"We will do so with immediate effect."
Cabinet Office Minister Oliver Dowden has announced that TikTok will be banned from UK government phones amid security concerns around the Chinese-owned video app.
In a statement to parliament, he said there “could” be a risk to how government data and information is used by the app.
Mr Dowden said: “Social media apps collect and store huge amounts of user data, including contacts, user content and geolocation data.
“On Government devices, that data can be sensitive and so today we’re strengthening the security of those devices in two key respects.
“First, we’re moving to a system where Government devices will only be able to access third-party apps that are on a pre-approved list.
“This system is already in place across many departments, now it will be the rule across Government.
“Second, we’re also going to ban the use of TikTok on Government devices.
“We will do so with immediate effect. This is a precautionary move. We know that there is already limited use of TikTok across Government but it is also good cyber hygiene.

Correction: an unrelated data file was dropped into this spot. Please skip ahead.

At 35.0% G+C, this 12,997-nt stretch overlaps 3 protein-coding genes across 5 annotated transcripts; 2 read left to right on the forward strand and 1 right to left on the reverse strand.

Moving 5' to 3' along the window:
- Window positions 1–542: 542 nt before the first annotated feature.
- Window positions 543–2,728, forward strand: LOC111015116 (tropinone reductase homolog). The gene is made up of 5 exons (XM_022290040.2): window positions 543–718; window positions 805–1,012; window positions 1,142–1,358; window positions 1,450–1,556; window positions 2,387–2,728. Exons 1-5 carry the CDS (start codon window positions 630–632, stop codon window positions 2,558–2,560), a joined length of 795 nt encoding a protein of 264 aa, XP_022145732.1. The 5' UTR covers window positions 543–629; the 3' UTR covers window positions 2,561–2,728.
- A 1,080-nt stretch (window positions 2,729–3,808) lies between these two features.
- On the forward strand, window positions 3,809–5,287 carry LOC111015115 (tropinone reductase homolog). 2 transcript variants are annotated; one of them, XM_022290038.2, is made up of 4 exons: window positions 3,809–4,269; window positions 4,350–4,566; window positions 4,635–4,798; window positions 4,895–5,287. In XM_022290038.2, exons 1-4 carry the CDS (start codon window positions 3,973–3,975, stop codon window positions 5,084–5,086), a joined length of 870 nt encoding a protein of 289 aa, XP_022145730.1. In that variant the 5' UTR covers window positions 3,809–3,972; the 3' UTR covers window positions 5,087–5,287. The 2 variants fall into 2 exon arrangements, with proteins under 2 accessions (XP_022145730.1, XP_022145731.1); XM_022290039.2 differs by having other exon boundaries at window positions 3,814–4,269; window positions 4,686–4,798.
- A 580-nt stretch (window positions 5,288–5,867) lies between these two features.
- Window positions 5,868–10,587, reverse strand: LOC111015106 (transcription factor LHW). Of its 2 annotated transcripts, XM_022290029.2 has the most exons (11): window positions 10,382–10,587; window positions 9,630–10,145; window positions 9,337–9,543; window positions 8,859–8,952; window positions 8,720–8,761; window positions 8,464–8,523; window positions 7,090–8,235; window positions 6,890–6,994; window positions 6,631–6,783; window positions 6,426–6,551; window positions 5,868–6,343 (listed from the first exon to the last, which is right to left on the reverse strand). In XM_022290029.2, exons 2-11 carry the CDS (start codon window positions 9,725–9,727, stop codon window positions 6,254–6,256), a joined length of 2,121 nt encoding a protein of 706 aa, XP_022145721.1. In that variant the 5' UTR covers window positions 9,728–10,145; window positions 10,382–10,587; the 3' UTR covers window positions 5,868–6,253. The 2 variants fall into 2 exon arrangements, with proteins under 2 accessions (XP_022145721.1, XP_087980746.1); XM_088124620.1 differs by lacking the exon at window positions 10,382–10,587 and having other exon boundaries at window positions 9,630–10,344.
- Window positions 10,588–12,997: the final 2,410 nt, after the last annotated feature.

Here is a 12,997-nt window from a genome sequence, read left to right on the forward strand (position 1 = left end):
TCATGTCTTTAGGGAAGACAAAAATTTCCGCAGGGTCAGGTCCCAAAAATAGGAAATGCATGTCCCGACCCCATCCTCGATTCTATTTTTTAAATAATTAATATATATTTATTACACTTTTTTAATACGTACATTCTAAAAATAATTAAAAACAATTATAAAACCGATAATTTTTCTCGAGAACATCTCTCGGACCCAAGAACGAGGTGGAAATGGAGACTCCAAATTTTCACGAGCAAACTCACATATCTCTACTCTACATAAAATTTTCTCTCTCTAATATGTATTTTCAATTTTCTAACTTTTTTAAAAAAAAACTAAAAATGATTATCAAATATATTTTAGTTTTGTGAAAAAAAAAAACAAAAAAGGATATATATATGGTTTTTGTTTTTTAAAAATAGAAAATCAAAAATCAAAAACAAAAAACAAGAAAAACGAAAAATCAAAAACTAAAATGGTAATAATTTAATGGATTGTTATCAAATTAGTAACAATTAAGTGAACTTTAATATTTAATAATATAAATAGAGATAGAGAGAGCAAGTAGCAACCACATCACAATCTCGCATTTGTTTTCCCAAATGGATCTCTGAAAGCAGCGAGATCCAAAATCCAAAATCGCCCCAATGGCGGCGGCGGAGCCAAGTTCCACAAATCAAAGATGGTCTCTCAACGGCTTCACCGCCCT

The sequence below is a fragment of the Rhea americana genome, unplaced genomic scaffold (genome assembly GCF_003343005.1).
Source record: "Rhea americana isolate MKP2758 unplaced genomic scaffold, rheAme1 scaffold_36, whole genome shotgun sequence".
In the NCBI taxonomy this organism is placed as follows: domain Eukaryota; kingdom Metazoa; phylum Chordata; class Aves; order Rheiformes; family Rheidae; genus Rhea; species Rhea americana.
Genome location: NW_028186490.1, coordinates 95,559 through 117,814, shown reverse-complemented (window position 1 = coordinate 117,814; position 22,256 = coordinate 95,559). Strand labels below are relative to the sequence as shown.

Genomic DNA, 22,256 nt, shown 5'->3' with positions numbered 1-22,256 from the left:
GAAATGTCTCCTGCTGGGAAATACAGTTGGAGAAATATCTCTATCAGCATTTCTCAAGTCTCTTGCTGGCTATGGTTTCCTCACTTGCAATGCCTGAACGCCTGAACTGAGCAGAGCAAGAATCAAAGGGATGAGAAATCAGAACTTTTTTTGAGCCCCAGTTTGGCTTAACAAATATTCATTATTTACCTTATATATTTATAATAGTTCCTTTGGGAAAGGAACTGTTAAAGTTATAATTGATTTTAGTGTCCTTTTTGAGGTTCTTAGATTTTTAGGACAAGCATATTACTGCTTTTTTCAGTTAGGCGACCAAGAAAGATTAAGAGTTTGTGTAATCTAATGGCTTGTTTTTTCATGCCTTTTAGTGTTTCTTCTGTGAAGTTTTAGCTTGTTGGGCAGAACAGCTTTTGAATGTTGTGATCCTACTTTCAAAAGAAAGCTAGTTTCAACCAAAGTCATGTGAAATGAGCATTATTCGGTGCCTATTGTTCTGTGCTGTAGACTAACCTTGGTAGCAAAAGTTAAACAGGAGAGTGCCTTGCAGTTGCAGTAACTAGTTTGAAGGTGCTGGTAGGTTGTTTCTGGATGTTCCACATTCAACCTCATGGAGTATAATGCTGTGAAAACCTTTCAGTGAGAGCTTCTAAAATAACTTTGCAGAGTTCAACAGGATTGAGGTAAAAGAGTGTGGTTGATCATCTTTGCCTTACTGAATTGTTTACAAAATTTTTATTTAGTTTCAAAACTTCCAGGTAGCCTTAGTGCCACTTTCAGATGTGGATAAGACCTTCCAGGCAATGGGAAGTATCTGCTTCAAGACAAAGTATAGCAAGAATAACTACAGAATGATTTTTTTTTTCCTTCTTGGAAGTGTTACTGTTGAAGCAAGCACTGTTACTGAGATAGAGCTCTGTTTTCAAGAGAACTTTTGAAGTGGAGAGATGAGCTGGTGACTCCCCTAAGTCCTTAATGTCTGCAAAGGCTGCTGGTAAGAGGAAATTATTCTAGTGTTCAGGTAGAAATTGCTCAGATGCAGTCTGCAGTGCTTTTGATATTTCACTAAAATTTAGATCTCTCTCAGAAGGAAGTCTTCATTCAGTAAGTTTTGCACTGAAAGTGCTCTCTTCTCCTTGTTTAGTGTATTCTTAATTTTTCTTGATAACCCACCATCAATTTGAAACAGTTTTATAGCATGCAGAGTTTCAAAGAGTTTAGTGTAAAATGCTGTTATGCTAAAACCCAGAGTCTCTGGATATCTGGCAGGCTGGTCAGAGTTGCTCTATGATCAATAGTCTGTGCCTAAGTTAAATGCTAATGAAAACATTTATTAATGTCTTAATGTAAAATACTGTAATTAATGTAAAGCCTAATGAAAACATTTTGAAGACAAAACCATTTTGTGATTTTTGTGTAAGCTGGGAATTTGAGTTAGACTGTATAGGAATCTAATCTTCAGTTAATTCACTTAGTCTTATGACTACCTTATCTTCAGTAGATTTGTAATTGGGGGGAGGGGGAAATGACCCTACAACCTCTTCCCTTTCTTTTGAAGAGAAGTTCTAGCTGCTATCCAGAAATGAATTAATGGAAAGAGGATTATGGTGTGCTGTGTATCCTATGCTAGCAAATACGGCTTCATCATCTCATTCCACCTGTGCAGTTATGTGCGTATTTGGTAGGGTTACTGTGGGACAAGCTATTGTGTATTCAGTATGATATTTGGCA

“Given the particular risk around Government devices which may contain sensitive information, it is both prudent and proportionate to restrict the use of certain apps – particularly when it comes to apps where a large amount of data can be stored and accessed.”
TikTok has been under increasing scrutiny over its security, with concerns it could be used to promote pro-Beijing views or gather user data.
This is something TikTok strongly denies.
The EU Commission and more than half of US states and Congress have already introduced a ban over concerns around potential cyber-attacks.
Prime Minister Rishi Sunak previously hinted at following suit, saying the UK will “look at what our allies are doing”.
The UK parliament shut down its own account in 2022 after MPs raised concerns about the firm’s links to China.
Science and Technology Secretary Michelle Donelan said the public can continue to use the app.
“In terms of the general public, it is absolutely a personal choice.”
“But because we have the strongest data protection laws in the world, we are confident that the public can continue to use it.”
But TikTok has called government bans “misguided and based on fundamental misconceptions”.
A spokesperson for TikTok said: “Similar decisions elsewhere have been based on misplaced fears and seemingly driven by wider geopolitics, but we remain committed to working with the government to address any concerns.”